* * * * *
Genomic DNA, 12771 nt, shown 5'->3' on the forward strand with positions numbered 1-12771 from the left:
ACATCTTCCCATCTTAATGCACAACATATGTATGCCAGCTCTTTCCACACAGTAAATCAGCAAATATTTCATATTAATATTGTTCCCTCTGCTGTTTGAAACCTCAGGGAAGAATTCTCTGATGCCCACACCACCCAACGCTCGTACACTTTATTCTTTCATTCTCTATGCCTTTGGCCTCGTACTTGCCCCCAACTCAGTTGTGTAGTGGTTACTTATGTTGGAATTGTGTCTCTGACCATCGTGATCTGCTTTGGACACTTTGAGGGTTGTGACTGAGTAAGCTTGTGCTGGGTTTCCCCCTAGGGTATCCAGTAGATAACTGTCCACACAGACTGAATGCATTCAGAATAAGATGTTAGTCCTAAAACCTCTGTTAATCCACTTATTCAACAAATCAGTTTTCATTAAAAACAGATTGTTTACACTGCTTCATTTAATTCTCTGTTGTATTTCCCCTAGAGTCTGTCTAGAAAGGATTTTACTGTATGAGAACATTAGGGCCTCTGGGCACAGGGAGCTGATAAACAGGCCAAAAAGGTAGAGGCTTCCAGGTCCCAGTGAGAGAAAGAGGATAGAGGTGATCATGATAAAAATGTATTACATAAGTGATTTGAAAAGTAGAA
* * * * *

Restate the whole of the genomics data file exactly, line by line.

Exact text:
Genomic DNA, 12771 nt, shown 5'->3' on the forward strand with positions numbered 1-12771 from the left:
ACATCTTCCCATCTTAATGCACAACATATGTATGCCAGCTCTTTCCACACAGTAAATCAGCAAATATTTCATATTAATATTGTTCCCTCTGCTGTTTGAAACCTCAGGGAAGAATTCTCTGATGCCCACACCACCCAACGCTCGTACACTTTATTCTTTCATTCTCTATGCCTTTGGCCTCGTACTTGCCCCCAACTCAGTTGTGTAGTGGTTACTTATGTTGGAATTGTGTCTCTGACCATCGTGATCTGCTTTGGACACTTTGAGGGTTGTGACTGAGTAAGCTTGTGCTGGGTTTCCCCCTAGGGTATCCAGTAGATAACTGTCCACACAGACTGAATGCATTCAGAATAAGATGTTAGTCCTAAAACCTCTGTTAATCCACTTATTCAACAAATCAGTTTTCATTAAAAACAGATTGTTTACACTGCTTCATTTAATTCTCTGTTGTATTTCCCCTAGAGTCTGTCTAGAAAGGATTTTACTGTATGAGAACATTAGGGCCTCTGGGCACAGGGAGCTGATAAACAGGCCAAAAAGGTAGAGGCTTCCAGGTCCCAGTGAGAGAAAGAGGATAGAGGTGATCATGATAAAAATGTATTACATAAGTGATTTGAAAAGTAGAA